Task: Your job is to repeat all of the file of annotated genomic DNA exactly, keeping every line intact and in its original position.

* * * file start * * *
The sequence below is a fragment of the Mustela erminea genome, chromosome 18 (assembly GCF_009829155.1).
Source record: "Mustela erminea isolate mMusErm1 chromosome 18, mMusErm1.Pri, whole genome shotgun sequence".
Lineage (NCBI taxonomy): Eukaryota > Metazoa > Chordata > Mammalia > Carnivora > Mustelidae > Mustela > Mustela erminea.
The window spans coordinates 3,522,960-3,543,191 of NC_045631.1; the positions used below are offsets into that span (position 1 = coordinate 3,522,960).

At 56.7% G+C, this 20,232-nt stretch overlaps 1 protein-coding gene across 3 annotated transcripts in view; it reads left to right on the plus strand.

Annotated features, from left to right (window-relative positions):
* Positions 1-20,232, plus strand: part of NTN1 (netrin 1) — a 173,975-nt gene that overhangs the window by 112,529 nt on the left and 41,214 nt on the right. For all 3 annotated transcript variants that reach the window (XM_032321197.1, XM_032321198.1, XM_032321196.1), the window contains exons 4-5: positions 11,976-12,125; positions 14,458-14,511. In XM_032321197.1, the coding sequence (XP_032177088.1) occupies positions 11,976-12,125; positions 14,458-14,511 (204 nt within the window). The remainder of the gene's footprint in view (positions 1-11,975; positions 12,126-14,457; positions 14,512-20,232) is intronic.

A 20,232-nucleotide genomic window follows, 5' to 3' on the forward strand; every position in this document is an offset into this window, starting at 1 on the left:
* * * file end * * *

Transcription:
The sequence below is a fragment of the Mustela erminea genome, chromosome 18 (assembly GCF_009829155.1).
Source record: "Mustela erminea isolate mMusErm1 chromosome 18, mMusErm1.Pri, whole genome shotgun sequence".
Lineage (NCBI taxonomy): Eukaryota > Metazoa > Chordata > Mammalia > Carnivora > Mustelidae > Mustela > Mustela erminea.
The window spans coordinates 3,522,960-3,543,191 of NC_045631.1; the positions used below are offsets into that span (position 1 = coordinate 3,522,960).

At 56.7% G+C, this 20,232-nt stretch overlaps 1 protein-coding gene across 3 annotated transcripts in view; it reads left to right on the plus strand.

Annotated features, from left to right (window-relative positions):
* Positions 1-20,232, plus strand: part of NTN1 (netrin 1) — a 173,975-nt gene that overhangs the window by 112,529 nt on the left and 41,214 nt on the right. For all 3 annotated transcript variants that reach the window (XM_032321197.1, XM_032321198.1, XM_032321196.1), the window contains exons 4-5: positions 11,976-12,125; positions 14,458-14,511. In XM_032321197.1, the coding sequence (XP_032177088.1) occupies positions 11,976-12,125; positions 14,458-14,511 (204 nt within the window). The remainder of the gene's footprint in view (positions 1-11,975; positions 12,126-14,457; positions 14,512-20,232) is intronic.

A 20,232-nucleotide genomic window follows, 5' to 3' on the forward strand; every position in this document is an offset into this window, starting at 1 on the left: